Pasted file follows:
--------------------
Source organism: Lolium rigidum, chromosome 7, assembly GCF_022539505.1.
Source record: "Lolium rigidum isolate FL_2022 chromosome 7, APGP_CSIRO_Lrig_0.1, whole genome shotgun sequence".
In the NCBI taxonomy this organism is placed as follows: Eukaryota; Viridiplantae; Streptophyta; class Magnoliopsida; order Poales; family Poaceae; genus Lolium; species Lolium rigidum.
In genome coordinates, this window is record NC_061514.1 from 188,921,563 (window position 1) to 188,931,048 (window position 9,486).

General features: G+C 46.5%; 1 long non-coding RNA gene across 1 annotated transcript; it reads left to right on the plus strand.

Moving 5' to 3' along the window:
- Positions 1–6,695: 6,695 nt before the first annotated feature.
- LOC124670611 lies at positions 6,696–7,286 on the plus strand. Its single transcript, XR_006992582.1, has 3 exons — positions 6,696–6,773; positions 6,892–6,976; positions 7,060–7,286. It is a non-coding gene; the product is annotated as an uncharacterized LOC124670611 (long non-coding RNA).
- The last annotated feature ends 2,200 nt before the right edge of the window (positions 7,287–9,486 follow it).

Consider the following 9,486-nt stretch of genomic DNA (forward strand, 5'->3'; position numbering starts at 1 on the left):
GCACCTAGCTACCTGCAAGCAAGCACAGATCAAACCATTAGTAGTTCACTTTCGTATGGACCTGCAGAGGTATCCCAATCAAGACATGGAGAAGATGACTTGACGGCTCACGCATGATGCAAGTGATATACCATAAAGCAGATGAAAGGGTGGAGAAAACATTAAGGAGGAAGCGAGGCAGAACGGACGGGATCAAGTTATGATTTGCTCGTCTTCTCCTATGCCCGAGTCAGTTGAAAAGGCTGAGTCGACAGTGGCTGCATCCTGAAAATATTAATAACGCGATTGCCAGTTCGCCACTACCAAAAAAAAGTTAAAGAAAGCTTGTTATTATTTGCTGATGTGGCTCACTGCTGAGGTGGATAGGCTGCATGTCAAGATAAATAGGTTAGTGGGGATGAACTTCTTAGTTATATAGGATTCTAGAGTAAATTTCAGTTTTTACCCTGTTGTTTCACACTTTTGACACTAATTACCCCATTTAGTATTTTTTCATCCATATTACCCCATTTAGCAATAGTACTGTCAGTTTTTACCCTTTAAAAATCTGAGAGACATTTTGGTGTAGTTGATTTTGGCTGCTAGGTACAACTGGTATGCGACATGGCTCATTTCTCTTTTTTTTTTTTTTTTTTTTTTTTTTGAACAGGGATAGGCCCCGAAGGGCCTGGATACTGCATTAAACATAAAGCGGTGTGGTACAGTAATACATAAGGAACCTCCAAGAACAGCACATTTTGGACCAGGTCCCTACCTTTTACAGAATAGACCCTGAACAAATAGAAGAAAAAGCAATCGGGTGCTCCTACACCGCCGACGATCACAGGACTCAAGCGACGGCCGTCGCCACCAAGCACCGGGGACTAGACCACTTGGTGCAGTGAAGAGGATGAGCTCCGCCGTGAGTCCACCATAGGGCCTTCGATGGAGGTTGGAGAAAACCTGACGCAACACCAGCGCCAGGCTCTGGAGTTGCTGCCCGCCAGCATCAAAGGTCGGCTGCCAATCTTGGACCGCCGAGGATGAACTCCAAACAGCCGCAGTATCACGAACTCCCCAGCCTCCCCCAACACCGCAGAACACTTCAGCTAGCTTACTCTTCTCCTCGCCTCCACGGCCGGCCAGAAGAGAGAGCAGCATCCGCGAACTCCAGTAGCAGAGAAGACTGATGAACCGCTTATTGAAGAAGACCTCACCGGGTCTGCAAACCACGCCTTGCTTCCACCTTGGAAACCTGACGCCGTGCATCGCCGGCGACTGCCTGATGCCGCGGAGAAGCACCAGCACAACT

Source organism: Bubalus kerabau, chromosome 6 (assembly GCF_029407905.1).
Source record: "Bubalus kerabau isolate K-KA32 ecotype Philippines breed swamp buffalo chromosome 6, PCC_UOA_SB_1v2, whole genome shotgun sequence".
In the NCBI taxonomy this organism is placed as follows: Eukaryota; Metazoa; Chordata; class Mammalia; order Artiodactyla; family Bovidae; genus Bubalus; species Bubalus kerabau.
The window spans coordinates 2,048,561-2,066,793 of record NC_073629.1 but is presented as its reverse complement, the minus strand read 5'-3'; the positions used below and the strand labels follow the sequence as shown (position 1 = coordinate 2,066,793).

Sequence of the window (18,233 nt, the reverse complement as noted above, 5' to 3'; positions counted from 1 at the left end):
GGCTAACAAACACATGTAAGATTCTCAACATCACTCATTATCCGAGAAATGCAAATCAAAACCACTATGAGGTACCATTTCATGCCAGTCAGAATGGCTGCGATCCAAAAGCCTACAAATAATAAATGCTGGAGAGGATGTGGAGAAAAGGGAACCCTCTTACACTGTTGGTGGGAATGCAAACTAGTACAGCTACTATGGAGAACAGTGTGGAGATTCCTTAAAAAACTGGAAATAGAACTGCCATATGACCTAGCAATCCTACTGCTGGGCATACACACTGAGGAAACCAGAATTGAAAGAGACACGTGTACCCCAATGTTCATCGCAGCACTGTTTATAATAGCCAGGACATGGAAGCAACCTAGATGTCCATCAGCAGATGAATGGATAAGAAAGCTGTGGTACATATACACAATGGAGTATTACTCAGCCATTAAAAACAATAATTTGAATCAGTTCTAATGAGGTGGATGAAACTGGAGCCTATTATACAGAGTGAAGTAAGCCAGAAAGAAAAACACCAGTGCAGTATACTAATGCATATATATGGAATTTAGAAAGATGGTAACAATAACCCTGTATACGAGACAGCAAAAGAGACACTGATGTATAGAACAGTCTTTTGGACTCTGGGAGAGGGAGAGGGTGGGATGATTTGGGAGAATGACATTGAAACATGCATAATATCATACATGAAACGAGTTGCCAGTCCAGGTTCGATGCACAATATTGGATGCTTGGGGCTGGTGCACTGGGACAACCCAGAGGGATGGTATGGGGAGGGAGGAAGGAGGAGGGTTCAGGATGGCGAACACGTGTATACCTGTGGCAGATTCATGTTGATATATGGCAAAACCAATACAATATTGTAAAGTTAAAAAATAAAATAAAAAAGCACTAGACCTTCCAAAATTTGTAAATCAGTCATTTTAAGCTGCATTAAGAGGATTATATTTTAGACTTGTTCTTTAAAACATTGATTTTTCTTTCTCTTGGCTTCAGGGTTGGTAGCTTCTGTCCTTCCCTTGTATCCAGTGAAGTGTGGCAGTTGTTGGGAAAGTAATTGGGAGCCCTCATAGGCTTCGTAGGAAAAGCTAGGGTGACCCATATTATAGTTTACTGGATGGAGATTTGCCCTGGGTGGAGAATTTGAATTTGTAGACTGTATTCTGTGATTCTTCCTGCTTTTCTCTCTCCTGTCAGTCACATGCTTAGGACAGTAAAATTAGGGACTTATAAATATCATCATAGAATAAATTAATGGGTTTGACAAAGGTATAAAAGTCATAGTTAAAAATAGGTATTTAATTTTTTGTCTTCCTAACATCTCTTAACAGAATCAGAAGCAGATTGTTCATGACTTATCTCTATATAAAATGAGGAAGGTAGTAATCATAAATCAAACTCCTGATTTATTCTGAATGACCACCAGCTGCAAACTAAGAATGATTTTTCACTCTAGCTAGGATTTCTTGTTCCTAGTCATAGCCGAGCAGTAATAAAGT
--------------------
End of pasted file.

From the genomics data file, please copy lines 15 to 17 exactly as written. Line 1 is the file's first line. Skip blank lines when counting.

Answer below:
The window spans coordinates 2,048,561-2,066,793 of record NC_073629.1 but is presented as its reverse complement, the minus strand read 5'-3'; the positions used below and the strand labels follow the sequence as shown (position 1 = coordinate 2,066,793).

Sequence of the window (18,233 nt, the reverse complement as noted above, 5' to 3'; positions counted from 1 at the left end):
GGCTAACAAACACATGTAAGATTCTCAACATCACTCATTATCCGAGAAATGCAAATCAAAACCACTATGAGGTACCATTTCATGCCAGTCAGAATGGCTGCGATCCAAAAGCCTACAAATAATAAATGCTGGAGAGGATGTGGAGAAAAGGGAACCCTCTTACACTGTTGGTGGGAATGCAAACTAGTACAGCTACTATGGAGAACAGTGTGGAGATTCCTTAAAAAACTGGAAATAGAACTGCCATATGACCTAGCAATCCTACTGCTGGGCATACACACTGAGGAAACCAGAATTGAAAGAGACACGTGTACCCCAATGTTCATCGCAGCACTGTTTATAATAGCCAGGACATGGAAGCAACCTAGATGTCCATCAGCAGATGAATGGATAAGAAAGCTGTGGTACATATACACAATGGAGTATTACTCAGCCATTAAAAACAATAATTTGAATCAGTTCTAATGAGGTGGATGAAACTGGAGCCTATTATACAGAGTGAAGTAAGCCAGAAAGAAAAACACCAGTGCAGTATACTAATGCATATATATGGAATTTAGAAAGATGGTAACAATAACCCTGTATACGAGACAGCAAAAGAGACACTGATGTATAGAACAGTCTTTTGGACTCTGGGAGAGGGAGAGGGTGGGATGATTTGGGAGAATGACATTGAAACATGCATAATATCATACATGAAACGAGTTGCCAGTCCAGGTTCGATGCACAATATTGGATGCTTGGGGCTGGTGCACTGGGACAACCCAGAGGGATGGTATGGGGAGGGAGGAAGGAGGAGGGTTCAGGATGGCGAACACGTGTATACCTGTGGCAGATTCATGTTGATATATGGCAAAACCAATACAATATTGTAAAGTTAAAAAATAAAATAAAAAAGCACTAGACCTTCCAAAATTTGTAAATCAGTCATTTTAAGCTGCATTAAGAGGATTATATTTTAGACTTGTTCTTTAAAACATTGATTTTTCTTTCTCTTGGCTTCAGGGTTGGTAGCTTCTGTCCTTCCCTTGTATCCAGTGAAGTGTGGCAGTTGTTGGGAAAGTAATTGGGAGCCCTCATAGGCTTCGTAGGAAAAGCTAGGGTGACCCATATTATAGTTTACTGGATGGAGATTTGCCCTGGGTGGAGAATTTGAATTTGTAGACTGTATTCTGTGATTCTTCCTGCTTTTCTCTCTCCTGTCAGTCACATGCTTAGGACAGTAAAATTAGGGACTTATAAATATCATCATAGAATAAATTAATGGGTTTGACAAAGGTATAAAAGTCATAGTTAAAAATAGGTATTTAATTTTTTGTCTTCCTAACATCTCTTAACAGAATCAGAAGCAGATTGTTCATGACTTATCTCTATATAAAATGAGGAAGGTAGTAATCATAAATCAAACTCCTGATTTATTCTGAATGACCACCAGCTGCAAACTAAGAATGATTTTTCACTCTAGCTAGGATTTCTTGTTCCTAGTCATAGCCGAGCAGTAATAAAGT